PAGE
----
Proposed tuition and fee increases of $480 for the four regional public universities and $141 for the 12 community colleges have been called “fair” by the college president, “disturbing” by a Republican legislator and “inevitable” by the House chair of the Higher Education Committee.
On the eve of a critical legislative committee vote, some members of the Democratic majority were still undecided on whether to approve a five-year salary contract for 1,900 University of Connecticut employees.
The career public employee with a reputation for lowering the temperature in heated situations hopes that quality will help him resolve the underlying fiscal, labor and educational issues that plagued his predecessors.
A day after the University of Connecticut’s Board of Trustees adopted a $1.3 billion budget after discussing it privately for 90 minutes but not in public, three state legislators urged greater transparency in the university’s budget process.
Legislators are being bombarded with emails informing them every time a student applies to a charter school that the state has yet to agree to fund. And when they turn on the television, they see advertisements warning that thousands of students will be trapped in failing schools unless state lawmakers spend millions more to expand enrollment in charter schools.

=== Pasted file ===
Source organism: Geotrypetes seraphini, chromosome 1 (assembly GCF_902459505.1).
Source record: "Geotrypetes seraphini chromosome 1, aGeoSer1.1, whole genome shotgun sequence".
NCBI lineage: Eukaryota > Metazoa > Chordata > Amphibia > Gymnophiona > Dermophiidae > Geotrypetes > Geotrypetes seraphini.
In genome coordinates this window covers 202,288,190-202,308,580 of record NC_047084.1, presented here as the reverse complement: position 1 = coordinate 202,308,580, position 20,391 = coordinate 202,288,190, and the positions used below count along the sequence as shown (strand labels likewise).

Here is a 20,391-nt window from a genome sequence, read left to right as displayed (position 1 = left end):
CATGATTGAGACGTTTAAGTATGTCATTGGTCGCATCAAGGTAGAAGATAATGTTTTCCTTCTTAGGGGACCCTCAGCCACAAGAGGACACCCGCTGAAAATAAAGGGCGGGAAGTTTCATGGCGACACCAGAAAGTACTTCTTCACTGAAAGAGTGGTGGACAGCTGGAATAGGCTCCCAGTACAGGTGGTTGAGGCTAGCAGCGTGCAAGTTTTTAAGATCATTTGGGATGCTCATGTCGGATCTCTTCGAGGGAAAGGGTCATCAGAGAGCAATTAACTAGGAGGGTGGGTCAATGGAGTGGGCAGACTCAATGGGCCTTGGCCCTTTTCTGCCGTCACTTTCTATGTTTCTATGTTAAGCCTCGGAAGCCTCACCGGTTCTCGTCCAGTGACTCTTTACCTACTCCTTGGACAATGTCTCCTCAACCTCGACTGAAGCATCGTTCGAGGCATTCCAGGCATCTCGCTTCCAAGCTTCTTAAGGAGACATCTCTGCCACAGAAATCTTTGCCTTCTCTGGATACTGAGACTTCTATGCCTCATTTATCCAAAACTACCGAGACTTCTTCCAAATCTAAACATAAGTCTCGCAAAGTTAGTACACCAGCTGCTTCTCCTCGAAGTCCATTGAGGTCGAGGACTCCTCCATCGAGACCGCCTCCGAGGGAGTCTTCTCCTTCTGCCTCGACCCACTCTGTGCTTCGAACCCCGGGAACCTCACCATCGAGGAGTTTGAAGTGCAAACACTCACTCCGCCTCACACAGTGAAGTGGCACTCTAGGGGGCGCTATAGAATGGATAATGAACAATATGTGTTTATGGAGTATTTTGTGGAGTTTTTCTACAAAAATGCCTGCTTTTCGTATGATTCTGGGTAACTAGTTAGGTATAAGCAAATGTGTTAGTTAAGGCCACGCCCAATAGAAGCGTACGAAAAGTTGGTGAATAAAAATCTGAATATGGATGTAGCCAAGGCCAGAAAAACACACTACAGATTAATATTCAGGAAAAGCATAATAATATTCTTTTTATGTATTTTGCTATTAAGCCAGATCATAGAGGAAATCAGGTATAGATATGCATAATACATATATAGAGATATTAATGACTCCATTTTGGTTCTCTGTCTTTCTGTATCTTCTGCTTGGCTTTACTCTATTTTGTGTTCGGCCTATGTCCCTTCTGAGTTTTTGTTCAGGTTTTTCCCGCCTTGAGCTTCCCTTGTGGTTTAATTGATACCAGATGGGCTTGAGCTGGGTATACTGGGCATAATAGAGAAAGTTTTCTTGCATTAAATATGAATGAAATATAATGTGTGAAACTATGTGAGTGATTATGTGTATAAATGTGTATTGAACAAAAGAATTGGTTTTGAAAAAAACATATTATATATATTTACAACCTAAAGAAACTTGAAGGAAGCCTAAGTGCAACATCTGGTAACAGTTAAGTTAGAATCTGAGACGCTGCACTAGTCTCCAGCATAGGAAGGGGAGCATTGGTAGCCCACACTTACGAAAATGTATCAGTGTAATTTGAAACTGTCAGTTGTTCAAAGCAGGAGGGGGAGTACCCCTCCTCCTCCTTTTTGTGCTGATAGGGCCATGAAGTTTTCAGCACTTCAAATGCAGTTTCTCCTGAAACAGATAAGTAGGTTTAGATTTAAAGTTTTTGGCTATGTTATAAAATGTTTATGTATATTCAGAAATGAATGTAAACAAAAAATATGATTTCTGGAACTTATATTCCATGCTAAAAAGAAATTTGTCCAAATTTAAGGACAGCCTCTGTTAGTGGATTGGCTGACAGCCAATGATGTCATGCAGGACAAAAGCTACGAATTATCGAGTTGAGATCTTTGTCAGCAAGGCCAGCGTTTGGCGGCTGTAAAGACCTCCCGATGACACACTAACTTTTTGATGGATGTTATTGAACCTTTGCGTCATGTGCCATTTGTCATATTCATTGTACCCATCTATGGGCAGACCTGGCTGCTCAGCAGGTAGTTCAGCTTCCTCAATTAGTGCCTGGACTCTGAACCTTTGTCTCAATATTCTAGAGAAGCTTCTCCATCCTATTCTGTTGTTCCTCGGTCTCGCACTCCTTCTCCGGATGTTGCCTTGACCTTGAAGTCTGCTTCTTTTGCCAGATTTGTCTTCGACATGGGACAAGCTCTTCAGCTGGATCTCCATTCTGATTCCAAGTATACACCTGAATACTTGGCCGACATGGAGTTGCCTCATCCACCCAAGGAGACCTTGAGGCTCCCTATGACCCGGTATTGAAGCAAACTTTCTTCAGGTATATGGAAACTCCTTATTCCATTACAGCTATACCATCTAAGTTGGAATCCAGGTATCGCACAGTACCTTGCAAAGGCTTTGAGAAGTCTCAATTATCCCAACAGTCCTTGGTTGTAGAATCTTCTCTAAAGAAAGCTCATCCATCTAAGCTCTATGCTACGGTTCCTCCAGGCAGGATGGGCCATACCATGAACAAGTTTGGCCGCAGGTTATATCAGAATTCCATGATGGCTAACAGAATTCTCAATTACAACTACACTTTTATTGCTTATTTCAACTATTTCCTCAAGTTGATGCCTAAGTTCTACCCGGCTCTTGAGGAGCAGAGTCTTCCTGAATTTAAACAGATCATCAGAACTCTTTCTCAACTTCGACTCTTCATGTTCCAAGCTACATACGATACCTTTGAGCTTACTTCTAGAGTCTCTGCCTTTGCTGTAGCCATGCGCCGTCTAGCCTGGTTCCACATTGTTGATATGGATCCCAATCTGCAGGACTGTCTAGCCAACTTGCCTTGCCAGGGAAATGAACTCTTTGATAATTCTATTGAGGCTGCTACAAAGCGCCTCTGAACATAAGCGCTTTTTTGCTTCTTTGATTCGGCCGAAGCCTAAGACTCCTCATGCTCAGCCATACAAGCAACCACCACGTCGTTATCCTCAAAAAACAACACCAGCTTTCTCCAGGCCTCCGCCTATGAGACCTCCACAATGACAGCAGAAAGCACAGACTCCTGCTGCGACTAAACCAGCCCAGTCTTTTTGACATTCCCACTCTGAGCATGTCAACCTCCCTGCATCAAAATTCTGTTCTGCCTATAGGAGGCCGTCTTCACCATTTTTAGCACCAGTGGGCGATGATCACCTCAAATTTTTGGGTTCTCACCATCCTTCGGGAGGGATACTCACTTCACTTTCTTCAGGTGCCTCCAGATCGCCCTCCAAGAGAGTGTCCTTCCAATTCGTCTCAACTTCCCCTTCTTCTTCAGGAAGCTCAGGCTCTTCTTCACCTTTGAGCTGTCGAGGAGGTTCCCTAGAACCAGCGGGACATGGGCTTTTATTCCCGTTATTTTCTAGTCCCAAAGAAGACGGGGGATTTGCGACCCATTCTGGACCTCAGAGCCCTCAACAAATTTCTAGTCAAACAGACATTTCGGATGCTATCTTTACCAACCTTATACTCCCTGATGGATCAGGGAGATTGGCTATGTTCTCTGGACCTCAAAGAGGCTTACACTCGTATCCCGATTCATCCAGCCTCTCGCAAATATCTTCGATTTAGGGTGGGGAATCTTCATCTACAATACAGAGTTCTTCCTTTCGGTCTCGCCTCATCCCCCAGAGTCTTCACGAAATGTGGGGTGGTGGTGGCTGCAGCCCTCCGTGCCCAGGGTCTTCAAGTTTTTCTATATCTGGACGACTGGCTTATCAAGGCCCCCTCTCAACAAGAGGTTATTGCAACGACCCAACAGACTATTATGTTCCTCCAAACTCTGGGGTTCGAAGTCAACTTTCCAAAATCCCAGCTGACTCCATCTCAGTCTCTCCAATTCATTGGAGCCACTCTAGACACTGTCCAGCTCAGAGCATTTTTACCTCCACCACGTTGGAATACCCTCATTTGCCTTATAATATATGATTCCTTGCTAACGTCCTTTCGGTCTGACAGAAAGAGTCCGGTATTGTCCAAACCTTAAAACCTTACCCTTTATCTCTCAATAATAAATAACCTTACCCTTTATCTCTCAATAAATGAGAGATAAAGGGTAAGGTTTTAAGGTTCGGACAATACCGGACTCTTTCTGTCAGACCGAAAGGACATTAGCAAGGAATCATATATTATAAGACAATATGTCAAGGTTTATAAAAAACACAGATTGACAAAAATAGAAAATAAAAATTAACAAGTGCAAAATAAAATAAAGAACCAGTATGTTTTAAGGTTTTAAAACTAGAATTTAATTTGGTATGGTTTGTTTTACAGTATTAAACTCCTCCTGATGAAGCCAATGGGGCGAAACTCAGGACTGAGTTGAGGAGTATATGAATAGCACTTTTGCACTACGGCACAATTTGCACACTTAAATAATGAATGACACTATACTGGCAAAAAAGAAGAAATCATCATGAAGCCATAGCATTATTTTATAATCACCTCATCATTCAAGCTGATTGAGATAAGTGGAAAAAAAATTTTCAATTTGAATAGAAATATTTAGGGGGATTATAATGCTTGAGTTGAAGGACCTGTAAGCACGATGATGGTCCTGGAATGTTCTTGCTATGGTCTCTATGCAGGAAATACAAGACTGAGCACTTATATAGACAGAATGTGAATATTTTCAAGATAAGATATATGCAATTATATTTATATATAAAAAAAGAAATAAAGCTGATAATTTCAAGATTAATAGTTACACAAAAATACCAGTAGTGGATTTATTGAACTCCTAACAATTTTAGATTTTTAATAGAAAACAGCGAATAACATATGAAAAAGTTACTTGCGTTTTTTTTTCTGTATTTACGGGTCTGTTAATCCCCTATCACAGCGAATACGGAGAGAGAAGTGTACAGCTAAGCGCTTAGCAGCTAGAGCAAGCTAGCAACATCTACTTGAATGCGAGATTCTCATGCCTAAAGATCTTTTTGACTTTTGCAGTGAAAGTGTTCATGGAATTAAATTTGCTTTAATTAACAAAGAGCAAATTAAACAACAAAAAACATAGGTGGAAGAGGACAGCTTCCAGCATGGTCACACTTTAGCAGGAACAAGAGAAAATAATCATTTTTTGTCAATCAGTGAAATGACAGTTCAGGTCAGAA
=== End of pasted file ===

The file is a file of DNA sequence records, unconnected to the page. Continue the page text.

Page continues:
In a clear show of displeasure with the leader of the state’s system of community colleges and regional state universities, the state House of Representatives voted 86 to 56 Tuesday to block the system from closing a campus without legislative approval.
Closing a college campus is messy business, as affirmed this week by the public backlash after administrators decided to close Middlesex Community College’s satellite campuses in Meriden at the end of the semester. It wasn’t meant to be so disorderly.